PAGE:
Back in August of last year, I wrote an article here that asked if you should you switch to a Health Savings Account.This article was popular – and garnered some controversy. I think the controversy was due to the fact that there is still a large percentage of the population who are misinformed on what a High Deductible Health Plan with a Health Savings Account(HDHP/HSA) really entails.
To review, this type of plan consists of a high deductible amount – for my family plan it is $3200 for in-network healthcare. After you’ve met the deductible, the insurance company usually pays 80% and the plan holder pays 20%. But there is typically a maximum out-of-pocket amount that you will have to pay each year . For my plan, and I know this is the case because I reached it this past year, it is $6000. Your plan may vary so check with your plan administrator. What this basically means is that when you have paid out $6000 for that year, the insurance company pays the full amount of your in-network healthcare services. Once again, I am talking about using in-network providers because the deductible for out-of-network providers is significantly higher. By the way, this past year I only used in-network providers.
At the beginning of each year the employee decides on how much pre-tax money they are going to contribute to their HSA account. For an individual, in 2011, the maximum is $3050 and for a family the maximum is $6150. An equal amount is taken out of each paycheck and this amount goes into the Health Savings Account which is tied to a bank. The employee will receive a debit card which is tied to this bank account and, if desired, a checkbook. When you go to a doctor there is usually no co-pay to be paid and after negotiation with the insurance company you will receive a bill in the mail. At that time you can pay for your services out of this account with your debit card or with a check.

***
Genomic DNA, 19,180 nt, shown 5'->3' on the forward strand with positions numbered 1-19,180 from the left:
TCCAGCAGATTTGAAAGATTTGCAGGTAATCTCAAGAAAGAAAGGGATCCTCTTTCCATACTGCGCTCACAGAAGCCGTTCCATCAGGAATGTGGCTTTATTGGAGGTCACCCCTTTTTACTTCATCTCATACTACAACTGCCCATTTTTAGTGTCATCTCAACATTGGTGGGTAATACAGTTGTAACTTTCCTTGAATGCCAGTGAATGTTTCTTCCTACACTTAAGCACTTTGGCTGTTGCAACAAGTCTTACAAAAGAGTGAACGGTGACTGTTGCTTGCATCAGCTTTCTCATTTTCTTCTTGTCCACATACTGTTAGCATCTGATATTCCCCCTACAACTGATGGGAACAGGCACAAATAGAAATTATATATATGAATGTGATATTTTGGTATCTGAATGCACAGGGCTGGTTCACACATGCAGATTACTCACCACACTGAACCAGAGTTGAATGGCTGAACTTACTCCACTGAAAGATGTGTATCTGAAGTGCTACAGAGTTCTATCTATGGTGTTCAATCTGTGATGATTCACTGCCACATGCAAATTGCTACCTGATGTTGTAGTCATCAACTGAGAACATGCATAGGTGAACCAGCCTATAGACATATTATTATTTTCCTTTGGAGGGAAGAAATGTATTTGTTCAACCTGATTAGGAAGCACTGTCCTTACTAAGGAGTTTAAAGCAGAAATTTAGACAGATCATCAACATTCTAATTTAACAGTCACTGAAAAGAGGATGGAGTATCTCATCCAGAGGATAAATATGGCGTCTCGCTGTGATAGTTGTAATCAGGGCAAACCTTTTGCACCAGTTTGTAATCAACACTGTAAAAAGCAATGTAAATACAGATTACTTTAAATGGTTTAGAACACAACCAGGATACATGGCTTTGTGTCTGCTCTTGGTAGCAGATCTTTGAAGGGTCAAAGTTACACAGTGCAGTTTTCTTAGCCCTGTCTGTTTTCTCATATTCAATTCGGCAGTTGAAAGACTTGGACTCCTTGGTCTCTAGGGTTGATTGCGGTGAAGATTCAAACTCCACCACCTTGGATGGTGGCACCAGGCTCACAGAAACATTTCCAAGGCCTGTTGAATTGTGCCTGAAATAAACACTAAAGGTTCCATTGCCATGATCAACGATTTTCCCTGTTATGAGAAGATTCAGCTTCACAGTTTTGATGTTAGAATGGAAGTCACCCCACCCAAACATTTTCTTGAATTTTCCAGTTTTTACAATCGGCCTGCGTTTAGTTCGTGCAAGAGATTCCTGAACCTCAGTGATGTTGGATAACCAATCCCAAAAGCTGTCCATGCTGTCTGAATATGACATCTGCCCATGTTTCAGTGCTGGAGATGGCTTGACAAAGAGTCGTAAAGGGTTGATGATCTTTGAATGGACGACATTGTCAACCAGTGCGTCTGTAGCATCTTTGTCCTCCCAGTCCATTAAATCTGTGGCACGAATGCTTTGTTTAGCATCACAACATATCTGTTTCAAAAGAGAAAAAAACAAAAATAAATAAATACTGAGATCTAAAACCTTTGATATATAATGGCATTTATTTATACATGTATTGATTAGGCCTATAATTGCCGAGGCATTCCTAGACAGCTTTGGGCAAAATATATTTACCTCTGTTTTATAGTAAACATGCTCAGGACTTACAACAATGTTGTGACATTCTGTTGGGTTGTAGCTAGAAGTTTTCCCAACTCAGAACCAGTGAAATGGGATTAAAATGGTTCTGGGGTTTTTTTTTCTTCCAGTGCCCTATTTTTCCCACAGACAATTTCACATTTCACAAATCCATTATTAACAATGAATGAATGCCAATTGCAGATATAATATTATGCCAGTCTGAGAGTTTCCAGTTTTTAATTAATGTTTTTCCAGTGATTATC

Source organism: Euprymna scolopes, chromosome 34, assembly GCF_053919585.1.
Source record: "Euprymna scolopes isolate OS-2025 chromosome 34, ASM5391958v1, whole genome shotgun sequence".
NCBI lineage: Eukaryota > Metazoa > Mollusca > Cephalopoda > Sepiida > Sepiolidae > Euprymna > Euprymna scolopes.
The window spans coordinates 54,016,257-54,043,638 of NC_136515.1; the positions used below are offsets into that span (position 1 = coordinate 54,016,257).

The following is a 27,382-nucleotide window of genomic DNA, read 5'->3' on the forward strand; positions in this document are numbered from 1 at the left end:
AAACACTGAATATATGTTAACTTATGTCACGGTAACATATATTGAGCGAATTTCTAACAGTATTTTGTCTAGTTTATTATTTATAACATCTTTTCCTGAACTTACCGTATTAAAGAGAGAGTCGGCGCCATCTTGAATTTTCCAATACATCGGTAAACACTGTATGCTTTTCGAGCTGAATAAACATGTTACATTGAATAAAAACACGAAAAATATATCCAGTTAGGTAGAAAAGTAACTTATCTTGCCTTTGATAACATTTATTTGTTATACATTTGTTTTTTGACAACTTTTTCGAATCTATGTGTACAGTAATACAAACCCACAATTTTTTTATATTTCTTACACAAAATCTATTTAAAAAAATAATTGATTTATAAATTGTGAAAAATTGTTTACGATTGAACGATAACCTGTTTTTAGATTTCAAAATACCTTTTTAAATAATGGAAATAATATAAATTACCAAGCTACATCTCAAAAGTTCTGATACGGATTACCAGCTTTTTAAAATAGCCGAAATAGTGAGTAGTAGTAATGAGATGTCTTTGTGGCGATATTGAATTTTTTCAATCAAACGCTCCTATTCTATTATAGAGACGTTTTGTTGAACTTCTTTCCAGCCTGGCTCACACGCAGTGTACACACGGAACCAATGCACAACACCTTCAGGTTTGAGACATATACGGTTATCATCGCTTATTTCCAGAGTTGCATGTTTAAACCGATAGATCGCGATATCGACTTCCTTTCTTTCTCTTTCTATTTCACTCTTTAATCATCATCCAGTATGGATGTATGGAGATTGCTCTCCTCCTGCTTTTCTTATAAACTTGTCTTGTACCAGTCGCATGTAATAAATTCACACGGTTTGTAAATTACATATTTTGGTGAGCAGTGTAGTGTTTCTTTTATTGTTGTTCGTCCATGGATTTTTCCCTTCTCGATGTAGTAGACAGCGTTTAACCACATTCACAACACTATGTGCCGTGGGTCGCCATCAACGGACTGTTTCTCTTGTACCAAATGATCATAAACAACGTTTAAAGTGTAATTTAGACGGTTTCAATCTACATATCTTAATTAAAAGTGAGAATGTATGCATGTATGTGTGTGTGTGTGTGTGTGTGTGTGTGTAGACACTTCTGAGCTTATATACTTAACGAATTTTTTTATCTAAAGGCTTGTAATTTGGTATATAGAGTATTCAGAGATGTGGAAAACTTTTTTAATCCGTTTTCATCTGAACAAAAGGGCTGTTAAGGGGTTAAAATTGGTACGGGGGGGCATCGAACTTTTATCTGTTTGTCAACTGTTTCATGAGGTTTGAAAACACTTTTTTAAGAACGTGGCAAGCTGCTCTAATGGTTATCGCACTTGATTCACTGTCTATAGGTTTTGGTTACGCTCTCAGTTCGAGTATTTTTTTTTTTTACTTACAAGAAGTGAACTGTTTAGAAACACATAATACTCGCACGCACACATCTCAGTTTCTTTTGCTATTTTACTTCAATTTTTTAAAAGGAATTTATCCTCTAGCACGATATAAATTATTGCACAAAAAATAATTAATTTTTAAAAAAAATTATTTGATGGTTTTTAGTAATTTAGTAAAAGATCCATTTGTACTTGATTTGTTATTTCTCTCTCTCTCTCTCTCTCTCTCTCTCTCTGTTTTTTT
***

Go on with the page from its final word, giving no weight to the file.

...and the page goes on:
What is the advantage of the high deductible health plan? The greatest advantage is that if you have money left in your account at the end of the year you keep it! JP Morgan, who has been administering Health Savings Accounts since their inception, reported in their 2009 Program snapshot:
68% of accountholders contributed more than they spent during each month in 2009
This is the beauty of a Health Savings Account. If you don’t use it, it’s your money to keep. And that money can compile year after year. And, just as your 401K, you can choose to invest this money in various investment options. You can also use this money for any eligible healthcare expenses including contact lenses, dental work, psychiatric therapy sessions, and a myriad of other expenses.
My first-year overall impressions
First off, I’ll say that I am not one of the fortunate ones who had money left over in my Health Savings Account at the end of 2010. This past year just happened to be a very busy one as far as my family was concerned when it came to healthcare. We are all fine but there was no money left over in the account. But, I still love the plan.
Why? Well, I feel like I have some control over my health care now. I also have much more awareness of what I am paying for and what the charges are for certain procedures. I’m not just throwing my money into a “black hole” and waiting for the insurance company to tell me how much I owe for services.